graph.Nodes.Color = Color.Orange;
// edge attributes on the graph level (they apply to all edges of the graph)
graph.Edges.Color = Color.Red;
digraph
{
    node [ color = "orange" ]
    edge [ color = "red" ]
}

There might be cases when you will want to restore some attributes of specific elements to their default values used by the visualization engine. It may be achieved for some types of attributes by assigning them a blank value. The library, however, is designed in such a way that it does not render attributes with null values assigned to their corresponding properties. But there is a workaround: you can use the Nullify method on a collection of attributes, and specify the attribute to nullify either by a lambda expression, or by its key.

Consider the following example:

// global node color set on the graph level
graph.Nodes.Color = Color.Orange;

// this node will have the globally set color
graph.Nodes.Add("orange");

// this node will have a blank value assigned to the 'color' attribute
graph.Nodes.Add("restored", node =>
{
    // assign null to the attribute by using a lambda expression (recommended)
    node.Attributes.Nullify(a => a.Color);

    // or by specifying its key explicitly
    node.Attributes.Collection.Nullify("color");

    // the following wouldn't do the trick because it removes the attribute from the collection,
    // so it wouldn't appear in the output DOT script at all
    // node.Color = null;
});
digraph
{
    node [ color = orange ]

    orange
    restored [ color = "" ]
}

default-attributes

Label justification and styling

Label is a textual attribute you can assign to the root graph and clusters (as a title), to nodes (as the text displayed within them), and to edges (as the text displayed next to them). It may be plain text, formatted text with special placeholders and justified lines, or the Graphviz-specific subset of HTML to style the text or formulate a custom table.

Label justification

The lines of text assigned to any DotLabel or DotEscapeString type attribute may contain special escape sequences that left- or right-justify them. Below is an example how to format text using them implicitly (by the use of the DotFormattedTextBuilder class) or explicitly (by string concatenation).

graph.Nodes.Add("Foo", node =>
{
    node.Shape = DotNodeShape.Box;
    node.Size.Width = 3;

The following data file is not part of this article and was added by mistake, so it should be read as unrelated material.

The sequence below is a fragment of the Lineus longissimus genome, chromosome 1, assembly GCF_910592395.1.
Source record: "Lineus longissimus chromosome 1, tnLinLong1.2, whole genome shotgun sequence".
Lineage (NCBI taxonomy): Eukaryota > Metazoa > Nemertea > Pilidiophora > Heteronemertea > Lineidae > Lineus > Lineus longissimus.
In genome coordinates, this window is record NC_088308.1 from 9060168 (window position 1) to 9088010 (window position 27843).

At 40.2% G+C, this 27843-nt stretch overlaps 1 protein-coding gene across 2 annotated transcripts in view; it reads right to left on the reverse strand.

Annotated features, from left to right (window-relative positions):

// use text formatter
    node.Label = new DotFormattedTextBuilder()
        .AppendLine("Centered line")
        .AppendLeftJustifiedLine("Left-justified line")
        .AppendRightJustifiedLine("Right-justified line")
        .Build();

    // or string concatenation
    node.Label = "Centered line" + DotEscapeString.LineBreak +
        DotEscapeString.LeftJustifyLine("Left-justified line") +
        DotEscapeString.RightJustifyLine("Right-justified line");
});
digraph
{
    Foo [ label = "Centered line\nLeft-justified line\lRight-justified line\r", shape = box, width = 3 ]
}

label-justification

Label placeholders

The text assigned to any DotLabel or DotEscapeString type attribute may contain placeholders. On graph visualization they are replaced with, for example, the graph identifier, the identifier of the current node, the definition of the current edge, etc. You can use them in text by concatenating fragments of the text with predefined placeholders exposed by the DotEscapeString class, or choose the DotFormattedTextBuilder class to compose the text more intuitively.

Below is an example presenting labels with element-specific escape sequences embedded, replaced with actual element identifiers on graph visualization.

var graph = new DotGraph("Label formatting");

// formatted text builder
graph.Label = new DotFormattedTextBuilder("Graph title: ")
    .AppendGraphIdPlaceholder()
    .Build();

// the same effect by string concatenation
graph.Label = "Graph title: " + DotEscapeString.GraphIdPlaceholder;


graph.Nodes.Add("Foo", node =>
{